Since the days after the Faire put on by the Living History Center left Agoura, there has been a desire to bring a more accessible regional Renaissance style event back to the Ventura County area. A group of dedicated volunteers from the community along with the Actor’s Repertory Theater of Simi and the non-profit Simi Valley Cultural Association set out to make that dream a reality. Nottingham Festival will recreate the magic and revelry of an Elizabethan faire and marketplace with street performers and stage acts that will provide entertainment for all ages. Craft workers and reenactors from various guilds will entreat you to experience a taste of the handicrafts and lifestyle of the 16th Century. Our hope is that you will be well entertained and maybe even learn a thing or two about the time period and its people. Proceeds from this non-profit festival will be granted to smaller non-profit agencies in the surrounding communities, as well as some set aside for the further development of the arts programs for youth.

Tumbleweed is an attempt to create a new living history event — this one set in a township in the 1880s and 1890s. There are still many Faire-ish elements: food booths, craft booths, stages, and music. However, the crafts are a little bit different, the shows a bit more cowboy-ish, and the atmosphere — as befits the Western ethic — a lot less bawdy. There is also — thankfully — a lot less fantasy aspects. No pirates. No fairys. No fantasy elements. The closest fantasy elements are Steampunk. It’s also pretty easy to garb yourself — jeans, flannel shirts, cowboy belts and hats work just fine. Just no guns. Only the actors get replica guns. Per the agreement with Simi PD: “There shall be no firearms or replica firearms allowed to be brought onto the premises by the public.”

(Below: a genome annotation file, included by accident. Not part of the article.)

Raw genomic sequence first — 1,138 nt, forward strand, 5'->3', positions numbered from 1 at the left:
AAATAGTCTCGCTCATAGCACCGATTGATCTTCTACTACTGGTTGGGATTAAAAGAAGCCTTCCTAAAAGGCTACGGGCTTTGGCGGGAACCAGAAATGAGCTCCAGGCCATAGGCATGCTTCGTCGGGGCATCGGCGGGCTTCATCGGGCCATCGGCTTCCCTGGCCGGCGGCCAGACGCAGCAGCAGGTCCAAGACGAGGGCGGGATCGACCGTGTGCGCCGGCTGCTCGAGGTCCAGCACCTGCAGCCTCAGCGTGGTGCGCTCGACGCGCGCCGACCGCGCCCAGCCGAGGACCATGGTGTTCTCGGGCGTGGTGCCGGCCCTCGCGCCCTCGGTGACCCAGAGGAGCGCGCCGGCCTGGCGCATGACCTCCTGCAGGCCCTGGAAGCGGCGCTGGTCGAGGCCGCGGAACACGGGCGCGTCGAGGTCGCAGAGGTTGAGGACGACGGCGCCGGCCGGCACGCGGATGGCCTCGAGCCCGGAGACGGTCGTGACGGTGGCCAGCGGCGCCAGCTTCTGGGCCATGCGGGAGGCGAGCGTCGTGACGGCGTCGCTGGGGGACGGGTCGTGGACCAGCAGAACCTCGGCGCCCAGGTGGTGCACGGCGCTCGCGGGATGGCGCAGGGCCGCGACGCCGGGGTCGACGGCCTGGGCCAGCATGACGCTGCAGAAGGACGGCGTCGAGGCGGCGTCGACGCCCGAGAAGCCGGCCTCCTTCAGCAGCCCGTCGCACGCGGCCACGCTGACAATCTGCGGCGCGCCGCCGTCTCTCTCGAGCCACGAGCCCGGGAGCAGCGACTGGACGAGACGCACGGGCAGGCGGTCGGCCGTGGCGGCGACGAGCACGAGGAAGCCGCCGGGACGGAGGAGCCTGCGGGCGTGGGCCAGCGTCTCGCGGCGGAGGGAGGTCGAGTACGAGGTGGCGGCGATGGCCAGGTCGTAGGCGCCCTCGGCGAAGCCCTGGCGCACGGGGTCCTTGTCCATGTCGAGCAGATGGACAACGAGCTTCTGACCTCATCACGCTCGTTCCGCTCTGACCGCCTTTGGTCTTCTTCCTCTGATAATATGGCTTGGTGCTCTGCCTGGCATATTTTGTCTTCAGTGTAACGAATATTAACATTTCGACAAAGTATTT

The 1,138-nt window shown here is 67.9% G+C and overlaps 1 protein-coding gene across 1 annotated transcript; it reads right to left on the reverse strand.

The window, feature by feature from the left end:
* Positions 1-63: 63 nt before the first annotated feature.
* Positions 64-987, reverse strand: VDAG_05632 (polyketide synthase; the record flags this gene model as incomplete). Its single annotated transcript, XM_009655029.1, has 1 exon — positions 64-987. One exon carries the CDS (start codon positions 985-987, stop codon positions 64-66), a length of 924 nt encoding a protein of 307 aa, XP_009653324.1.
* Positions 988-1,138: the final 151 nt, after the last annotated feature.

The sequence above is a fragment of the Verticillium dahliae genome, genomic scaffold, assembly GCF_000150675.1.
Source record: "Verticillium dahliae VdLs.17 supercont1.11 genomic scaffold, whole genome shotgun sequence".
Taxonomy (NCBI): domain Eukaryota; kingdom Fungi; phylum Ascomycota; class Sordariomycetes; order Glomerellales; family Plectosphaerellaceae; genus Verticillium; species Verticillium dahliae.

Now that you know what the notion behind what Tumbleweed is, how was it executed? Pretty good. It was very small this year.  There were perhaps 8 food vendors: turkey legs, BBQ chicken and steak and veggies, kettle corn, sandwiches, shave ice, ice cream, coffee, and of course, mead, whisky, and cider. There were about 15-20 vendors: a few clothing, jewelry, soaps, crafts, and such. There were three stages with a small number of shows. There were a few guild-like exhibits, including a quilting bee. There were games of chance. There was also the “Grand Exhibition Hall of Famous Personages” — which is like the “Explorers Hall” at Nottingham with famous people brought back to life, from Jenny Lind to Annie Oakley to Kit Carson, to Sacagawea to… you get the idea.